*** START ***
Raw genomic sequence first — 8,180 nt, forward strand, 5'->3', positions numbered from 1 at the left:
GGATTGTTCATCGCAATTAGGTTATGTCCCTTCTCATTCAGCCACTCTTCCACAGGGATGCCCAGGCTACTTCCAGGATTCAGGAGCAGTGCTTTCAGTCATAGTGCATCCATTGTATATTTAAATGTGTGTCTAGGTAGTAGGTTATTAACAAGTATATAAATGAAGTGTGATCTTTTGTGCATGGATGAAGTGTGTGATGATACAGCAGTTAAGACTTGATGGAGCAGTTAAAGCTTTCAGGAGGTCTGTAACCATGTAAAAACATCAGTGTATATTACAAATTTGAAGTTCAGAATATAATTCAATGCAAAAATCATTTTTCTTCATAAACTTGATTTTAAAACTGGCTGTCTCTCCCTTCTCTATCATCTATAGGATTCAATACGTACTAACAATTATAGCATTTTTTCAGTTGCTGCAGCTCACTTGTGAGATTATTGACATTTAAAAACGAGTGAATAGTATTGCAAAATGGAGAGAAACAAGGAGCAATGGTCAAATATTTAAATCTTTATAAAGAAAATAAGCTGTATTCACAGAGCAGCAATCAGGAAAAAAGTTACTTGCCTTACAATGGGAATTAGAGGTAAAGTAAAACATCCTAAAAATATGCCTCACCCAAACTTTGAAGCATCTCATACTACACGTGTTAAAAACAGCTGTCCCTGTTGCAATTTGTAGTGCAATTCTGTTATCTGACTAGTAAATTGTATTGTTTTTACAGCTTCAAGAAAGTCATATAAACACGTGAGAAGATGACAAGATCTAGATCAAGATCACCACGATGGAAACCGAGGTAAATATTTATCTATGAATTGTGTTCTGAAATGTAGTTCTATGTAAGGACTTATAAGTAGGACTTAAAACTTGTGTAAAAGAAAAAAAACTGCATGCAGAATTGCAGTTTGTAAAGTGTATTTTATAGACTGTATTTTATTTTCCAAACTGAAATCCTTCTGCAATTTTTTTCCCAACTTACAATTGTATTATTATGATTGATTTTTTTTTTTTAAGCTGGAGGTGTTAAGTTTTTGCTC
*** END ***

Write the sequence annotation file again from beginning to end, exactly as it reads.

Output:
Raw genomic sequence first — 8,180 nt, forward strand, 5'->3', positions numbered from 1 at the left:
GGATTGTTCATCGCAATTAGGTTATGTCCCTTCTCATTCAGCCACTCTTCCACAGGGATGCCCAGGCTACTTCCAGGATTCAGGAGCAGTGCTTTCAGTCATAGTGCATCCATTGTATATTTAAATGTGTGTCTAGGTAGTAGGTTATTAACAAGTATATAAATGAAGTGTGATCTTTTGTGCATGGATGAAGTGTGTGATGATACAGCAGTTAAGACTTGATGGAGCAGTTAAAGCTTTCAGGAGGTCTGTAACCATGTAAAAACATCAGTGTATATTACAAATTTGAAGTTCAGAATATAATTCAATGCAAAAATCATTTTTCTTCATAAACTTGATTTTAAAACTGGCTGTCTCTCCCTTCTCTATCATCTATAGGATTCAATACGTACTAACAATTATAGCATTTTTTCAGTTGCTGCAGCTCACTTGTGAGATTATTGACATTTAAAAACGAGTGAATAGTATTGCAAAATGGAGAGAAACAAGGAGCAATGGTCAAATATTTAAATCTTTATAAAGAAAATAAGCTGTATTCACAGAGCAGCAATCAGGAAAAAAGTTACTTGCCTTACAATGGGAATTAGAGGTAAAGTAAAACATCCTAAAAATATGCCTCACCCAAACTTTGAAGCATCTCATACTACACGTGTTAAAAACAGCTGTCCCTGTTGCAATTTGTAGTGCAATTCTGTTATCTGACTAGTAAATTGTATTGTTTTTACAGCTTCAAGAAAGTCATATAAACACGTGAGAAGATGACAAGATCTAGATCAAGATCACCACGATGGAAACCGAGGTAAATATTTATCTATGAATTGTGTTCTGAAATGTAGTTCTATGTAAGGACTTATAAGTAGGACTTAAAACTTGTGTAAAAGAAAAAAAACTGCATGCAGAATTGCAGTTTGTAAAGTGTATTTTATAGACTGTATTTTATTTTCCAAACTGAAATCCTTCTGCAATTTTTTTCCCAACTTACAATTGTATTATTATGATTGATTTTTTTTTTTTAAGCTGGAGGTGTTAAGTTTTTGCTC